Is gardening a political act?
My last post seemed to open the floodgates to debate on my political affiliations and my philosophical standpoint, which I found mildly flattering, highly amusing and ultimately somewhat perplexing.
From ultra-conservative Rush Limbaugh on one end of the scale to founder of anarchist thought Prince Petr Kropotkin on the other, my desire to grow vegetables on my balcony seems to have struck an altogether more political chord.
The highly amused Brit in me wants to say: "What utter bollocks!", but I was too well brought-up for that so I did a bit of research into the subject and the results have been interesting, if not exactly surprising.
I've touched on guerrilla gardening before and the history of the Diggers in Great Britain, and discussed the resurgence of so-called Victory gardening both in the US and the UK. It would seem that growing your own fruit and vegetables has some pretty radical roots, does it not?
The desire to "take back the land" and somehow cut out the middle man from the food chain, the goal of having some sort of control over your own destiny: it's pretty heady stuff. Mind you, I've noticed from trawling around the Internet and checking out various articles that there's something of a divide amongst the Brits and the Americans when it comes to the political side of things.
This is a sweeping generalisation, but the US side of blogging/articles seems to come down firmly on the "gardening as political act". In The Blog Generation Takes Up Its Trowels - The New York Times:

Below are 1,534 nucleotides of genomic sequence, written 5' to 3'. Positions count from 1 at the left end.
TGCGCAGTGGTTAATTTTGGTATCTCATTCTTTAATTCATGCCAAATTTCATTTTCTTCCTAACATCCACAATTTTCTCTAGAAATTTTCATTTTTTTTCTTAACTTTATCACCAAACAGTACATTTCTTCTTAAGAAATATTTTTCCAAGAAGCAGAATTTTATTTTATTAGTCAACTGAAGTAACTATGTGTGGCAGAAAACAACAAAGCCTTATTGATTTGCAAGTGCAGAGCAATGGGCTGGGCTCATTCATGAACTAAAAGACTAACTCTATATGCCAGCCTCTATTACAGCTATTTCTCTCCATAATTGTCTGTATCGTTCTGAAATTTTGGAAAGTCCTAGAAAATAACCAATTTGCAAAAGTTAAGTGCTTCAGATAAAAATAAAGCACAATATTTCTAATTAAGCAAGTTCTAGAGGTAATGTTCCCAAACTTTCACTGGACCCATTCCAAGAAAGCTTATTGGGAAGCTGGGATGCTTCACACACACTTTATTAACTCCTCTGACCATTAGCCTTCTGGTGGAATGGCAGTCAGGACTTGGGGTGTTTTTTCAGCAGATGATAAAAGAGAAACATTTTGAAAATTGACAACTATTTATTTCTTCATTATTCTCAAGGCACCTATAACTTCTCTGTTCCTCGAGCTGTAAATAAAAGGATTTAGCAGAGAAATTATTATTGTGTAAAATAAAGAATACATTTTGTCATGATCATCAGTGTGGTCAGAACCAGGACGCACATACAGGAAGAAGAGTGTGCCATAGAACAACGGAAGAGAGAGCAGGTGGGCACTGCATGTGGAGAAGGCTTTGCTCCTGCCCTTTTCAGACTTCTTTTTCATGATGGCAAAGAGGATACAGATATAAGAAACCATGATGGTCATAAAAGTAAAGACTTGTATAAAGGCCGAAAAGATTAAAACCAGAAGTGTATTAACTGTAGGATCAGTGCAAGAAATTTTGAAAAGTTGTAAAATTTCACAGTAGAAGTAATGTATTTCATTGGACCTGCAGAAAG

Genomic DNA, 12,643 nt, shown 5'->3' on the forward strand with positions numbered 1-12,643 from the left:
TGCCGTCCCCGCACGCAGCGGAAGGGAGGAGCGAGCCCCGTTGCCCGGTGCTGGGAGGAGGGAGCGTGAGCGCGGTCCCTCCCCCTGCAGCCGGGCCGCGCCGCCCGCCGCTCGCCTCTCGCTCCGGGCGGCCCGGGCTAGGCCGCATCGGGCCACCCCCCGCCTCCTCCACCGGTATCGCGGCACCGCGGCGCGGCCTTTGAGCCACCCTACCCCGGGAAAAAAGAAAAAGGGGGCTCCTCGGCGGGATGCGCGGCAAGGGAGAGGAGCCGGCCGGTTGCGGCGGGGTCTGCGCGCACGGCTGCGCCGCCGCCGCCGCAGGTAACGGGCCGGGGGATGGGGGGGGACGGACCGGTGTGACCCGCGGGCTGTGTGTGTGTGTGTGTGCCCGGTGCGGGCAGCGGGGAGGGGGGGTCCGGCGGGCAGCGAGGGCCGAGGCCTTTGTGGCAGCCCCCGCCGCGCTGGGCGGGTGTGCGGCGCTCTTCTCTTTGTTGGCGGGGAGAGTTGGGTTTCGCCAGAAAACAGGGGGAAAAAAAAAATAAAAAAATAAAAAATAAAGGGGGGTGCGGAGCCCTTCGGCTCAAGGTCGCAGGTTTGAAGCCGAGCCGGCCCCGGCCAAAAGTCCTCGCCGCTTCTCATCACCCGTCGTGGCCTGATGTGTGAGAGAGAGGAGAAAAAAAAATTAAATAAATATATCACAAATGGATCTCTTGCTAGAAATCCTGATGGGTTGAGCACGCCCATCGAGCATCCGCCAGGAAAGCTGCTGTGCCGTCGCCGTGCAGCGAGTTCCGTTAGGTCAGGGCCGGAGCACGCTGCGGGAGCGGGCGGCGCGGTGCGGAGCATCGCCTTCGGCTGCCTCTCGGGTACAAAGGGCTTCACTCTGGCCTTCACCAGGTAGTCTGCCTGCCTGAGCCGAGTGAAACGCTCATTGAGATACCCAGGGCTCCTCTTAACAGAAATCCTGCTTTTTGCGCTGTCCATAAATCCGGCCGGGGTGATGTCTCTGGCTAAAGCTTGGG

I have no earthly idea what "avant-garde knitting" is. I'm not sure I even want to know, to be honest.
And again, from Victory gardens sprout up again - Los Angeles Times:
"For me, it's much more a political question than a gardening question," Young said, adding that when her family moved to the house 10 years ago, she asked: "What are we doing with all this grass?" Though she claimed she had too little time to be a top-notch gardener, last month beets, carrots, lettuces, basil and parsley were growing steps from her front door. Gardening, she said, is one thing she can do, "a step in the right direction."
Maybe it has something to do with the fact that people in the US are citizens, whereas the population of the UK are subjects. You take your rights very seriously indeed: it's written into your constitution. We put two fingers up at authority and say "Bollocks to you, Queenie."
Because I've noticed that the UK side of Victory gardening, Guerrilla gardening and so on has a very distinct air of mischief about it. It feels more like being a pirate and seeing how much you can get away with before the Lord of the Land takes your tools away.
So you can see why I'm amused at the discussion of my political affiliations. I don't really have any. The Lord of the Land annoys me, but I just get on with things and see how much I can get away with. I'm descended from pirates and peasants and I have very low expectations.
You landed on the Moon: our Hadron Collider fell over. You protested against Vietnam and burned draft cards: we put garden turf on Winston Churchill's head. We don't really complain much (we grumble but we don't actively complain) and we don't like to make a fuss.
I'm planting vegetables on my balcony because no one's told me I can't. Yet. And if they do, I'll just find somewhere else to plant them.
Zen Brit: there you go. Have some fun with that.